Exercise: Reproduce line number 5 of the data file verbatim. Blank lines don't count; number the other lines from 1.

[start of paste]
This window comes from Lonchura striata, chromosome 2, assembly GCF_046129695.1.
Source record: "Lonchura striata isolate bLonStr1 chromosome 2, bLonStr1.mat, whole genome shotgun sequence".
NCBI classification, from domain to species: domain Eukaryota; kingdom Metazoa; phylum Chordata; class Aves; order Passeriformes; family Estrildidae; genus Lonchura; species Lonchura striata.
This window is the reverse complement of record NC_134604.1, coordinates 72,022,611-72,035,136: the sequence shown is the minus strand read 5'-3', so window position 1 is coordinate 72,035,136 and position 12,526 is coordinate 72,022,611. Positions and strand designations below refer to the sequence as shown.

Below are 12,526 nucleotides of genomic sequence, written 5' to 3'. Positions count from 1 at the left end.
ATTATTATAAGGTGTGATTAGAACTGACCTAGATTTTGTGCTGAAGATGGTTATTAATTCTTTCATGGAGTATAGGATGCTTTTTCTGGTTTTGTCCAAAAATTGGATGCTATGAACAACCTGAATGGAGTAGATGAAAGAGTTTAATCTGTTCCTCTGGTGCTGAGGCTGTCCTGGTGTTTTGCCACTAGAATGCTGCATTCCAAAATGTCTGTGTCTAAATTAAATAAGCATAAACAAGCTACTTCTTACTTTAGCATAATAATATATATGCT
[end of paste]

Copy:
Below are 12,526 nucleotides of genomic sequence, written 5' to 3'. Positions count from 1 at the left end.